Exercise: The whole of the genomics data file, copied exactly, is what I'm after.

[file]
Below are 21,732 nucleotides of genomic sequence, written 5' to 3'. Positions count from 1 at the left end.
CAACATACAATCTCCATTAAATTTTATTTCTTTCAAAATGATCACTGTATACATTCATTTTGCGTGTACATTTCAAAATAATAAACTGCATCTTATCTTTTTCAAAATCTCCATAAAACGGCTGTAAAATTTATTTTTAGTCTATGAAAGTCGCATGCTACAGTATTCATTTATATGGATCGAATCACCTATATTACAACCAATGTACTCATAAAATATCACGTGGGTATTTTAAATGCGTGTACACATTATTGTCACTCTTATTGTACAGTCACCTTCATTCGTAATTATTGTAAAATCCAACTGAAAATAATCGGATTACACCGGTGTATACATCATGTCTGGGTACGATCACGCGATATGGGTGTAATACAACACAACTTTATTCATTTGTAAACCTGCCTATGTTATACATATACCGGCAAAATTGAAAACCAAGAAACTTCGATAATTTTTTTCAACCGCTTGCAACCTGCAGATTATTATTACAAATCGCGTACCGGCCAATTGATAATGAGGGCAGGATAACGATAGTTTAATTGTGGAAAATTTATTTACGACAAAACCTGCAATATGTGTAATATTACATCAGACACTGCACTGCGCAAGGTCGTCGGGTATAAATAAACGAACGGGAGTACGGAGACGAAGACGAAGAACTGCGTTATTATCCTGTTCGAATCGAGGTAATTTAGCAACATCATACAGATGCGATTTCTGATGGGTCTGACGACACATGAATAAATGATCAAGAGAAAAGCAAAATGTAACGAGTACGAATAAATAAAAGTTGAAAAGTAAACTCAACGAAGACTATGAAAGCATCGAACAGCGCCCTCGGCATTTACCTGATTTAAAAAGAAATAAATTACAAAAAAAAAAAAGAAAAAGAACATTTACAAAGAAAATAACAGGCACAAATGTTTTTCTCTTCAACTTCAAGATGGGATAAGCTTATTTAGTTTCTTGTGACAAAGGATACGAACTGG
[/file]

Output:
Below are 21,732 nucleotides of genomic sequence, written 5' to 3'. Positions count from 1 at the left end.
CAACATACAATCTCCATTAAATTTTATTTCTTTCAAAATGATCACTGTATACATTCATTTTGCGTGTACATTTCAAAATAATAAACTGCATCTTATCTTTTTCAAAATCTCCATAAAACGGCTGTAAAATTTATTTTTAGTCTATGAAAGTCGCATGCTACAGTATTCATTTATATGGATCGAATCACCTATATTACAACCAATGTACTCATAAAATATCACGTGGGTATTTTAAATGCGTGTACACATTATTGTCACTCTTATTGTACAGTCACCTTCATTCGTAATTATTGTAAAATCCAACTGAAAATAATCGGATTACACCGGTGTATACATCATGTCTGGGTACGATCACGCGATATGGGTGTAATACAACACAACTTTATTCATTTGTAAACCTGCCTATGTTATACATATACCGGCAAAATTGAAAACCAAGAAACTTCGATAATTTTTTTCAACCGCTTGCAACCTGCAGATTATTATTACAAATCGCGTACCGGCCAATTGATAATGAGGGCAGGATAACGATAGTTTAATTGTGGAAAATTTATTTACGACAAAACCTGCAATATGTGTAATATTACATCAGACACTGCACTGCGCAAGGTCGTCGGGTATAAATAAACGAACGGGAGTACGGAGACGAAGACGAAGAACTGCGTTATTATCCTGTTCGAATCGAGGTAATTTAGCAACATCATACAGATGCGATTTCTGATGGGTCTGACGACACATGAATAAATGATCAAGAGAAAAGCAAAATGTAACGAGTACGAATAAATAAAAGTTGAAAAGTAAACTCAACGAAGACTATGAAAGCATCGAACAGCGCCCTCGGCATTTACCTGATTTAAAAAGAAATAAATTACAAAAAAAAAAAAGAAAAAGAACATTTACAAAGAAAATAACAGGCACAAATGTTTTTCTCTTCAACTTCAAGATGGGATAAGCTTATTTAGTTTCTTGTGACAAAGGATACGAACTGG